The purpose of the lab was to determine the order of reaction for the dye Red #40. By measuring the reaction rate between bleach and the dye, the order of the reaction was determined to be first order.
The study of kinetics is important for studying the amount of time it takes for a particular reaction to reach completion. By comparing two solutions of dye that have different concentrations, the reaction rate can be experimentally found. At this point, reaction rates can only be determined experimentally and cannot be calculated. The equation Rate=k[Dye]y can be determined for all its variables, but because the second part of the lab was not completed, the entire rate law equation of Rate=k[OCl-]x[Dye]y cannot be determined because changes in the bleach concentration were not measured. The experimental data will be analyzed using Beer’s Law. By plotting the data in an excel graph, the slope will give the concentration of the dye over time in seconds. With this information, the “y” value can be calculated and the rate law equation completed.
OCl- + H2O + 2e-(dye) 2OH- + Cl-
[Red dye #40]=3.989×10-3
Molar Absorptivity of Red dye #40 = 2.7×104 abs*mol-1*cm-1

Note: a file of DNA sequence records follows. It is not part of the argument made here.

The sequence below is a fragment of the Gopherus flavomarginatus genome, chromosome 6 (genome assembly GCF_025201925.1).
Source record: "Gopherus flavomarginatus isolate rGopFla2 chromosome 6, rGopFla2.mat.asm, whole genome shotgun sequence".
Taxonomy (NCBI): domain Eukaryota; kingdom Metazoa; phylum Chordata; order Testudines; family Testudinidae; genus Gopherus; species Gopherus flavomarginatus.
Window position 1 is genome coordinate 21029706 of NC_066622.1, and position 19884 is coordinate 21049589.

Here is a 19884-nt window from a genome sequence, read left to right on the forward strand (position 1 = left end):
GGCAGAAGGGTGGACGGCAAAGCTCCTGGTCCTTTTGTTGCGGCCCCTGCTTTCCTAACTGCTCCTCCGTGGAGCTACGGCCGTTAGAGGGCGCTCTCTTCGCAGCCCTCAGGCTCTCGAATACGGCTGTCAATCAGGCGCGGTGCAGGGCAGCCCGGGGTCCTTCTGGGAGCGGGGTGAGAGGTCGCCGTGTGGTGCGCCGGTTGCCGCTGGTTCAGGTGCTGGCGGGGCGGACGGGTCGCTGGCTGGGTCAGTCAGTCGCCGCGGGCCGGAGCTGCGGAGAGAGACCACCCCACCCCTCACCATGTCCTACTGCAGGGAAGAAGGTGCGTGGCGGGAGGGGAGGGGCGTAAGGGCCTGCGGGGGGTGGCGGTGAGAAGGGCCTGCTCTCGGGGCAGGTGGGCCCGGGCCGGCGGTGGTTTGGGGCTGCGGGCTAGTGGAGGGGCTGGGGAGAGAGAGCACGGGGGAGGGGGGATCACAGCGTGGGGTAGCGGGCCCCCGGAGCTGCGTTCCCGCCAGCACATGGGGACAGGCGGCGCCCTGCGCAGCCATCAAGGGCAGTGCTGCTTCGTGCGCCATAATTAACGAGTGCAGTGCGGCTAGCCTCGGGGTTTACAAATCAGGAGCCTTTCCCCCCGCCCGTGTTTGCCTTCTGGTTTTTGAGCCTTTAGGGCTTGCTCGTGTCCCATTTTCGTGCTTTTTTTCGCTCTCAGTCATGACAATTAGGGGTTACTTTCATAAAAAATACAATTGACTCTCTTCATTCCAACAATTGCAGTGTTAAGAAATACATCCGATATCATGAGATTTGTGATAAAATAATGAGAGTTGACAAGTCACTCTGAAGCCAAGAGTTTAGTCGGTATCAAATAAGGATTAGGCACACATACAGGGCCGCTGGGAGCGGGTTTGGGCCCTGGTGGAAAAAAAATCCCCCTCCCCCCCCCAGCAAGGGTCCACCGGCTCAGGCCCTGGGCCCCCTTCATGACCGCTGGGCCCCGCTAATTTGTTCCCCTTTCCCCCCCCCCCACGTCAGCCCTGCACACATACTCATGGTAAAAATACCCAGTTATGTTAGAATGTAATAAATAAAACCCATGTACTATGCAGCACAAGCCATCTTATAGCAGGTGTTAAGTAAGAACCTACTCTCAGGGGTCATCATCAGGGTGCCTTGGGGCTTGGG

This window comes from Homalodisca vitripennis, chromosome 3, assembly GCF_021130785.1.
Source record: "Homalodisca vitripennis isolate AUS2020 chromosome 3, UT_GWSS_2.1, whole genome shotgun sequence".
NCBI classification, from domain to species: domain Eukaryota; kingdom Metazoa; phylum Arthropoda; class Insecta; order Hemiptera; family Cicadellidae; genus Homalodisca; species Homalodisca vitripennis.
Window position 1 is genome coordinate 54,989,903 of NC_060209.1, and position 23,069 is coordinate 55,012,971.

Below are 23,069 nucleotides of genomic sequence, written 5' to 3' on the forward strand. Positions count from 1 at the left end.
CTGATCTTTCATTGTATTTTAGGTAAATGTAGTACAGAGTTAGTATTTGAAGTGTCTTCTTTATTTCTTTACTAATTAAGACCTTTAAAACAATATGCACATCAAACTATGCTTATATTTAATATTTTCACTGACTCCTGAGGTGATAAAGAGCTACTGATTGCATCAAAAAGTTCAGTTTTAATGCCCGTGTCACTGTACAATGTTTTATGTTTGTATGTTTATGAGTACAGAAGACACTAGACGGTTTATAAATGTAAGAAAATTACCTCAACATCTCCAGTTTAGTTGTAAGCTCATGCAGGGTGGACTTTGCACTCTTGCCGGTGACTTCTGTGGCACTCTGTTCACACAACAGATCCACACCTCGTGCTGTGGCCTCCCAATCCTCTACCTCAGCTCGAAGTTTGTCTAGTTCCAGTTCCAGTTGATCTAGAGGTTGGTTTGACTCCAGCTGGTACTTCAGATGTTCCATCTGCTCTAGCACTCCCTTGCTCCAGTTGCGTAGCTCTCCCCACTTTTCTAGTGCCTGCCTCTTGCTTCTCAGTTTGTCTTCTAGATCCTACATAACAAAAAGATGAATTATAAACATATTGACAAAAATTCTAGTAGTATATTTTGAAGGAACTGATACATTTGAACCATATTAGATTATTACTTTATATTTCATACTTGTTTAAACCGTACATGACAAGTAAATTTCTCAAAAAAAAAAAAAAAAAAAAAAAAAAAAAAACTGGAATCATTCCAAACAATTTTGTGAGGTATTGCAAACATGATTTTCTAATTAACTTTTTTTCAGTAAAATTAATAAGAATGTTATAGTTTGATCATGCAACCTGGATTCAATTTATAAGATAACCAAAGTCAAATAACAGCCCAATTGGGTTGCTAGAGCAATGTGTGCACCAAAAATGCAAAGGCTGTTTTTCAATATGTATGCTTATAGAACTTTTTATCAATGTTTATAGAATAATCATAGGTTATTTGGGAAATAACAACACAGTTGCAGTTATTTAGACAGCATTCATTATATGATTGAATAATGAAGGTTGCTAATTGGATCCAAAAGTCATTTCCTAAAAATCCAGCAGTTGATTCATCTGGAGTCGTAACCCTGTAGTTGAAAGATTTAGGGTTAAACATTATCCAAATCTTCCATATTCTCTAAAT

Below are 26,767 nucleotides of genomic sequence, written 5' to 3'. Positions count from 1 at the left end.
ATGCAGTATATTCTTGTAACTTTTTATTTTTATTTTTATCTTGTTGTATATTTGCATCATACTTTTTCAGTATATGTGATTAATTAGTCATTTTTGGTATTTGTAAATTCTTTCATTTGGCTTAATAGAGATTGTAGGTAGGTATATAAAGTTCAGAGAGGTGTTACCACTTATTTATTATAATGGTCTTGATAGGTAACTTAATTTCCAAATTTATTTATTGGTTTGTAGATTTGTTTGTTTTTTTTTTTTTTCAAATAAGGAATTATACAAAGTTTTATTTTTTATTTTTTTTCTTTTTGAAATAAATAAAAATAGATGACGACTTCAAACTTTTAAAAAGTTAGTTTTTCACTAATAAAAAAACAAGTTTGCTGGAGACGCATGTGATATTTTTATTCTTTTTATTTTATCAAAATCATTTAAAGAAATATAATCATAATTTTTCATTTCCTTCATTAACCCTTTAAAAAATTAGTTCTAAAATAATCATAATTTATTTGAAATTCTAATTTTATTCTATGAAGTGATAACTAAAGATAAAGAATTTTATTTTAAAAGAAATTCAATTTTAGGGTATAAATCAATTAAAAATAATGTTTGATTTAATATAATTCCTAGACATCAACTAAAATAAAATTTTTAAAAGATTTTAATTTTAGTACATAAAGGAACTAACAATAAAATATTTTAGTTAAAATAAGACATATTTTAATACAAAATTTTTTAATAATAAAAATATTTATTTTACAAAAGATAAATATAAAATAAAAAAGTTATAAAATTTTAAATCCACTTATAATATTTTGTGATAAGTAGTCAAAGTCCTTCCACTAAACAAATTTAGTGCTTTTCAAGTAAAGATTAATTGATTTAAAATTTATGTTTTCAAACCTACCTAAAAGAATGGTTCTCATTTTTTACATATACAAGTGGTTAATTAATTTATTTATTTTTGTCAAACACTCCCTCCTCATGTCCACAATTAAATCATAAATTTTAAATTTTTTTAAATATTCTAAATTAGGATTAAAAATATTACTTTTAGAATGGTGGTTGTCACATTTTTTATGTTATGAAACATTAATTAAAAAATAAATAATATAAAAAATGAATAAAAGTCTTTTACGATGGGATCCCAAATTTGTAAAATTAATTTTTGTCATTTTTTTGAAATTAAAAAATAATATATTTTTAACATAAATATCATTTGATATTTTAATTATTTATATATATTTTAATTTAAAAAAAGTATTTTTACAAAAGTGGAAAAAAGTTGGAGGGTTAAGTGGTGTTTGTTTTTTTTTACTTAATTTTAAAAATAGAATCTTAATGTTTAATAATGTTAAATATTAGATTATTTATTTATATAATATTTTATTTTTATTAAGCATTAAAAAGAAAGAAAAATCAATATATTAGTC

Introduction In this experiment, we intended to investigate the effect of the concentration of catechol oxidase on the reaction rate of catechol to ortho-quinone. Living things, to increase the speed of chemical reactions, use enzymes. Enzymes are a type of protein. Because of the fact that enzymes are proteins, they have certain shapes. These shapes create areas in which the substrate, the ...
Trial| Trial 1— [dye]=6×10-5 M| Trial 2 – [dye]= 8×10-5 M| Reaction
Time| 150 seconds| 150 seconds|
Wavelength| 499 nanometers| 499 nanometers|
Absorbance| 1.436| 1.852|
Trial| Trial 1 – [dye]= 6×10-5 M| Trial 2 – [dye]= 8×10-5 M| Slope of Concentration vs. Time| -2.96×10-7| -6.30×10-7|
This kinetics lab studies the reaction rate of a particular dye and NaOCl, also known as bleach. The rate equation for this particular reaction is Rate=k[Dye]y. The concentration of the dye was known, the rate of the reaction was experimentally found, and then the “y” value was calculated. By analyzing the graphs of comparing concentration and time, especially the natural log graph because it had the best R2 value, the reaction was determined to be a first-order reaction. In the end, the lab showed how chemical kinetics in equation form can be applied to real experimental data.